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Classic Bike

Classic Bike January 2018

Classic Bike helps and inspires enthusiasts to get more from their passion for classic motorcycles. The magazine shares their fascination with motorcycling’s heroic past while also helping them buy, fix and improve the bikes in their shed. Our main areas of content are: - Inspirational and entertaining reads that celebrate the glory of motorcycling, from riding stories that put the reader in the seat of history’s greatest bikes to incredible racing tales - Restoration stories and instructional features that inspire and help people get their tools out and sort out their old bike - In-depth technical features from the most expert and authoritative writers in motorcycling If you share our passion about classic motorcycles from the last century, you'll enjoy reading Classic Bike.

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Paese:
United Kingdom
Lingua:
English
Editore:
H BAUER PUBLISHING LIMITED
Frequenza:
Monthly
COMPRA NUMERO
3,87 €(VAT inclusa)
ABBONATI
31,79 €(VAT inclusa)
12 Numeri

in questo numero

1 minuti
welcome

classic.bike@bauermedia.co.uk Barn finds. Everyone loves ’em, everyone wants one. It’s the dream of every classic bike enthusiast to unearth a rotting old motorcycle that’s ripe for restoration. Ignore the fact that the tank is rusted through, there’s no clutch, the electrics are hanging out of where the toolbox cover should be, or the rubber is so dried out that the front tyre ribs are peeling along their circumference. As long as you have a vision of what it’s going to look like when it’s restored, a project is worthy of restoration. In this issue we celebrate ten visionary owners who have bought, found or been given neglected machines that have seen better days. Ladies and gentlemen, this is our Barn Find of the Year competition, supported by Coys Auctions and Godin Sporting…

3 minuti
a light grizzling

Motocross racing is a major element of the classic bike scene in Japan. Normally, the most popular machines are 1970s Japanese two-strokes, so white smoke and high-pitched exhaust notes create a very different atmosphere to the kind of four-stroke classic motocross that British enthusiasts might be more familiar with. But this year saw the introduction of The Grizzly Cup at Futtsu SS land, Chiba – with two-strokes banned. Only four-stroke machines produced before 1969 were eligible in three separate classes: rigid, swingarm and mini moto. With entries limited to 60, the event was oversubscribed a few days after booking opened. This was no surprise since a sand race meeting called ‘Chirihama Sand-flats’ has become one of the hottest events in Japan in the past five years, and the popularity of off-road riding…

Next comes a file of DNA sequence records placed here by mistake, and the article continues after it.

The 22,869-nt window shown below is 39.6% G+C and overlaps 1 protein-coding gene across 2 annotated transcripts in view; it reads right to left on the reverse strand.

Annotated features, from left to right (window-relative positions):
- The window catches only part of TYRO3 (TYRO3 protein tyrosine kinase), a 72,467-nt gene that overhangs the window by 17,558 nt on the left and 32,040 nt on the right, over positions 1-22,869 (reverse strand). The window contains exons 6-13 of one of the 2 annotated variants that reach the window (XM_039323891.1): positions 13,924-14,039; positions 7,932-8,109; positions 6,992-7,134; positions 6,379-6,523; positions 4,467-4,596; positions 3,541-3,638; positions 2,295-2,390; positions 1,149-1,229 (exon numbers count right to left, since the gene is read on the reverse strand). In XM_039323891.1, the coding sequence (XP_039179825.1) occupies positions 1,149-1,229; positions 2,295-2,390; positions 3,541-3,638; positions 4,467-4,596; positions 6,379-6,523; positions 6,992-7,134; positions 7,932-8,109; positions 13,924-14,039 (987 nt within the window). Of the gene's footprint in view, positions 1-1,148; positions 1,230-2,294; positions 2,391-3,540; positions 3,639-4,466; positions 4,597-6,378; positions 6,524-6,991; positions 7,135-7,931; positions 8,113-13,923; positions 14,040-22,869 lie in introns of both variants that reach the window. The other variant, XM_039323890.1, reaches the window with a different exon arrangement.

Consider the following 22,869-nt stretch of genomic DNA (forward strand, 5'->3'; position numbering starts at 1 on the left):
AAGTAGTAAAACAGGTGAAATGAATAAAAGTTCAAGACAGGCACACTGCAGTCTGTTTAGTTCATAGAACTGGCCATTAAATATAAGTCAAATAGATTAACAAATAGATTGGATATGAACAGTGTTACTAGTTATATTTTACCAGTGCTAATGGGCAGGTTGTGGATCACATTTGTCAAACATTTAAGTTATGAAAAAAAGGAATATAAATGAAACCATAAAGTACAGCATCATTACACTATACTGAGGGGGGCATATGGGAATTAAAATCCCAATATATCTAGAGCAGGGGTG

2 minuti
departure

After more than 75 years in the same inner-city premises, Birmingham’s oldest motorcycle shop, Vale-Onslow (Motors) Ltd, has moved to new a home on a nearby trading estate. At one time the business occupied a whole row of shops on Stratford Road. Taking on Honda, Suzuki and Yamaha agencies in the 1960s, it was billed as ‘The Midlands’ Motor Cycle Super Store’. Following the early 1980s trade recession, new bike sales were phased out and Vale-Onslow became best known as a treasure house of new-old stock British parts for classic restorers. The National Motorcycle Museum has long found it a useful source of rare items for restorations. Founder Len Vale-Onslow manufactured sporting SOS (Super Onslow Special) motorcycles in the late 1920s. He perfected a method of making their lightweight all-welded frames with…

3 minuti
3 x 3 = crazy

What a noise! Nine expansion chambers spit out a deafening two-stroke cacophony, harsh and metallic yet with a tinge of harmony. There’s smoke – lots of it – and a smell of pre-mix racing oil. Rainbow Chaser, the 2.8-metre long 2307cc drag racer with three rows of Kawasaki H2 triple cylinders has burst into life. This insane machine started life in 1978 in The Netherlands, the brainchild of Joop Portegies, who built it after successfully racing a 350cc Kawasaki triple. It appears that Rainbow Chaser did low-nine-second quarter-mile runs in the ’80s in the hands of its second owner, Gottfried Hahne. He sold it to fellow countryman Romano Schwabel, who stored it for more than 15 years before Gary Clarke and Gott Kaul of the UK Kawasaki Triples Club (KTC) went halves…

4 minuti
viva las vegas

One-owner collections always bring a buzz to an auction. Maybe it’s the insight they offer into the minds of dedicated collectors or perhaps the fact that so many machines with a common theme are for sale at one time and place. Whatever it is, single owner collections attract buyers. With a few weeks left to go before the consignment cut-off for Mecum’s February 23 auction in Las Vegas, seven one-owner collections have already been confirmed. Highlights include the superb 1950 Indian Chief (above) from the Northern Arizona collection of American classics from Ray Hott. Arguably, this is the ultimate development of the model and this Roadmaster has been further improved by alternator electrics and a spin-on oil filter. If you want a practical example of the iconic Chief, look no further. There’s a…

3 minuti
bultaco barn find straightened out

This is my Bultaco Sherpa T model 27 barn-find project. I got it from a friend in southern Colorado about 27 years ago – I traded it for another Bultaco. The M27 is the second series in the Sherpa T lineage and the first with a five-speed transmission. As a long-time Bultaco owner (since 1967), I have ridden an M26 Matador, an M4 Matador and an M85 Alpina in many trials and have sought a T model for a long time. This one has had a rough life. Initially, I didn’t realise that the frame, swingarm, lower fork clamp and rear axle were bent. I agonised over those issues and contemplated moving it to the back of the to-do list. After a little research, I located a small shop about four hours…